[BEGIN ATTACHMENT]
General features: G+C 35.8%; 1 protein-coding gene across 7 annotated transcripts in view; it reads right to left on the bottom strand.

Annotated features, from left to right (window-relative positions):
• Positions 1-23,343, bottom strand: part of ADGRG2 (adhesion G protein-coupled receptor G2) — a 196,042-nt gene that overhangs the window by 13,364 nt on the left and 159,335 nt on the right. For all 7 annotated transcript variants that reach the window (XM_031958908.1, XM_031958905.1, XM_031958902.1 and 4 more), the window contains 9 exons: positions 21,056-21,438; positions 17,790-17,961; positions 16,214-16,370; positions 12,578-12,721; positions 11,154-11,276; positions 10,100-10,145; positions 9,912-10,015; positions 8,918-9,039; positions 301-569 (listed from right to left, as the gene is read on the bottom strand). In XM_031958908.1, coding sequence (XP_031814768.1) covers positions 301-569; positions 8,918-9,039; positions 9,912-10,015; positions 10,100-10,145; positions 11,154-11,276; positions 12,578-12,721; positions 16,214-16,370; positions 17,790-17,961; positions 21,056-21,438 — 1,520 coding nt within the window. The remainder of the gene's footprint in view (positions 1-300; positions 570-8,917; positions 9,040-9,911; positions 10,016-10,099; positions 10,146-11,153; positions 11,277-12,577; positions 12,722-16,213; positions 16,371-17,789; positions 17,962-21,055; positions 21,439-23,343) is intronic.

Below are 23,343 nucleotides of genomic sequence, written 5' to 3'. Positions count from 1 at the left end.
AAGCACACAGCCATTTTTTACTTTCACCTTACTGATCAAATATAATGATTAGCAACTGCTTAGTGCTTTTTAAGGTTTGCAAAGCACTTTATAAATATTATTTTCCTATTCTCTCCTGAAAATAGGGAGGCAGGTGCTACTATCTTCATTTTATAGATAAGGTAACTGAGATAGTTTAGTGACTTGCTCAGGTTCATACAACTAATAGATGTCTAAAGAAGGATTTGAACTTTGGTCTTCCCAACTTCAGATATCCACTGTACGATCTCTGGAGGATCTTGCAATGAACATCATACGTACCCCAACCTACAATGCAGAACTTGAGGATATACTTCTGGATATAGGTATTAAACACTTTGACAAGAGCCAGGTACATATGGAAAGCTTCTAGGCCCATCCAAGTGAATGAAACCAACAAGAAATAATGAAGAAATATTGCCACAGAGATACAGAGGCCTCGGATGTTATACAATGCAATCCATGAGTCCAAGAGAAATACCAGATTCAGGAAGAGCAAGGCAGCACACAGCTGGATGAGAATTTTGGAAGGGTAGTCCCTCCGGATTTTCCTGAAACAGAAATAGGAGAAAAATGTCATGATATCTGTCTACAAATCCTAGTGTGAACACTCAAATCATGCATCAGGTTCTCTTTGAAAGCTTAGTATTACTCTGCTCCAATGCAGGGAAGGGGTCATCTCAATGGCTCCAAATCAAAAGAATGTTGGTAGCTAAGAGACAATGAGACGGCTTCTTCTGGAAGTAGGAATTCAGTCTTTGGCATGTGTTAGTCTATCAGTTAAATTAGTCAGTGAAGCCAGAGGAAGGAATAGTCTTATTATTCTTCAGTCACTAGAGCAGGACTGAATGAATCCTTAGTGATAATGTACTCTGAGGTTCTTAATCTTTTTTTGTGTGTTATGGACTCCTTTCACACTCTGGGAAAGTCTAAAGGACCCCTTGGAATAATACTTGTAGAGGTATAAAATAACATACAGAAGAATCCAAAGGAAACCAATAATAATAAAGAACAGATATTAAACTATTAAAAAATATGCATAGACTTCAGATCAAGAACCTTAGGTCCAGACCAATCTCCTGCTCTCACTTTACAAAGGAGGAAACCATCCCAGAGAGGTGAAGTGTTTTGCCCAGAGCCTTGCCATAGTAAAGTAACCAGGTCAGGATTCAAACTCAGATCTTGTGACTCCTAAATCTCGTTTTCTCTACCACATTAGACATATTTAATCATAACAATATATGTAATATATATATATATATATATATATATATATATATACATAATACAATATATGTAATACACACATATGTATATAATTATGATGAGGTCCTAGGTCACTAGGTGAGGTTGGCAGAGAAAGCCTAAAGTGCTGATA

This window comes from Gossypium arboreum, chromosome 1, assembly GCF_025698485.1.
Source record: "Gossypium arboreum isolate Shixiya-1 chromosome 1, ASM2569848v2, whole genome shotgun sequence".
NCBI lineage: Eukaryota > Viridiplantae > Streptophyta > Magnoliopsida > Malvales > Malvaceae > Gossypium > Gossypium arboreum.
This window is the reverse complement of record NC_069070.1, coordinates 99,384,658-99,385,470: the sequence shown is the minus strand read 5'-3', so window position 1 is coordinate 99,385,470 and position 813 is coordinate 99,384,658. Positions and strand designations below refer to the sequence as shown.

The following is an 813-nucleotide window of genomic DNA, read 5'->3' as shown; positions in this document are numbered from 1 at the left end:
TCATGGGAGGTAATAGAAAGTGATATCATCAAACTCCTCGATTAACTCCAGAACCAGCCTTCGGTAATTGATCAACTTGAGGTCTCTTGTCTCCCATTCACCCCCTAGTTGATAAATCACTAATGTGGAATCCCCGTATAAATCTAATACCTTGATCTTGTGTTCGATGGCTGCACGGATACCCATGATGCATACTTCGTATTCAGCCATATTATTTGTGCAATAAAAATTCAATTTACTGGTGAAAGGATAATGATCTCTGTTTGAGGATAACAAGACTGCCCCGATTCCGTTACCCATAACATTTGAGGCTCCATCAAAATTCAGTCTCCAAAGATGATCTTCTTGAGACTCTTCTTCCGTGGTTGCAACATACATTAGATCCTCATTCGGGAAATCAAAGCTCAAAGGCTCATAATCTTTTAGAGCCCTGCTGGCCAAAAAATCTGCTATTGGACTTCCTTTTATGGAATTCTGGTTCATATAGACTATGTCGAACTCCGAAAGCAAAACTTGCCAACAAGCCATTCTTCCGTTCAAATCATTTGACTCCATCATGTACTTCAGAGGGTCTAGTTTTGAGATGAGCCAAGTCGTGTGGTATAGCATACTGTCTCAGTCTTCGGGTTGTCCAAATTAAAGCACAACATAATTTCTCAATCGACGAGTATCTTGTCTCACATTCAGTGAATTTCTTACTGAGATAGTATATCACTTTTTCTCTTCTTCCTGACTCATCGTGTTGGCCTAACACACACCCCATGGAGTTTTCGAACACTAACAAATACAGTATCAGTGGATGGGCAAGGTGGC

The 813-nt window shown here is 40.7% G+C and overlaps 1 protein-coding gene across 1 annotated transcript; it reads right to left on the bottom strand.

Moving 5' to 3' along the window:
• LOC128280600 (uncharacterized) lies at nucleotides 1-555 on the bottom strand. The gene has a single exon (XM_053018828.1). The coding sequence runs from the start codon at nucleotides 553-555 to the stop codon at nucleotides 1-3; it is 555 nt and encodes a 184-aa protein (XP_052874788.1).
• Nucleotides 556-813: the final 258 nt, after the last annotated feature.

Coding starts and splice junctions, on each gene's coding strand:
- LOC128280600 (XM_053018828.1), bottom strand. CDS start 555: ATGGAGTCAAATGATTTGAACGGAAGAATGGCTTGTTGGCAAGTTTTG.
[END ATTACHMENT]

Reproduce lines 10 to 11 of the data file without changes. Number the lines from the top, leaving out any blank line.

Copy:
The following is an 813-nucleotide window of genomic DNA, read 5'->3' as shown; positions in this document are numbered from 1 at the left end:
TCATGGGAGGTAATAGAAAGTGATATCATCAAACTCCTCGATTAACTCCAGAACCAGCCTTCGGTAATTGATCAACTTGAGGTCTCTTGTCTCCCATTCACCCCCTAGTTGATAAATCACTAATGTGGAATCCCCGTATAAATCTAATACCTTGATCTTGTGTTCGATGGCTGCACGGATACCCATGATGCATACTTCGTATTCAGCCATATTATTTGTGCAATAAAAATTCAATTTACTGGTGAAAGGATAATGATCTCTGTTTGAGGATAACAAGACTGCCCCGATTCCGTTACCCATAACATTTGAGGCTCCATCAAAATTCAGTCTCCAAAGATGATCTTCTTGAGACTCTTCTTCCGTGGTTGCAACATACATTAGATCCTCATTCGGGAAATCAAAGCTCAAAGGCTCATAATCTTTTAGAGCCCTGCTGGCCAAAAAATCTGCTATTGGACTTCCTTTTATGGAATTCTGGTTCATATAGACTATGTCGAACTCCGAAAGCAAAACTTGCCAACAAGCCATTCTTCCGTTCAAATCATTTGACTCCATCATGTACTTCAGAGGGTCTAGTTTTGAGATGAGCCAAGTCGTGTGGTATAGCATACTGTCTCAGTCTTCGGGTTGTCCAAATTAAAGCACAACATAATTTCTCAATCGACGAGTATCTTGTCTCACATTCAGTGAATTTCTTACTGAGATAGTATATCACTTTTTCTCTTCTTCCTGACTCATCGTGTTGGCCTAACACACACCCCATGGAGTTTTCGAACACTAACAAATACAGTATCAGTGGATGGGCAAGGTGGC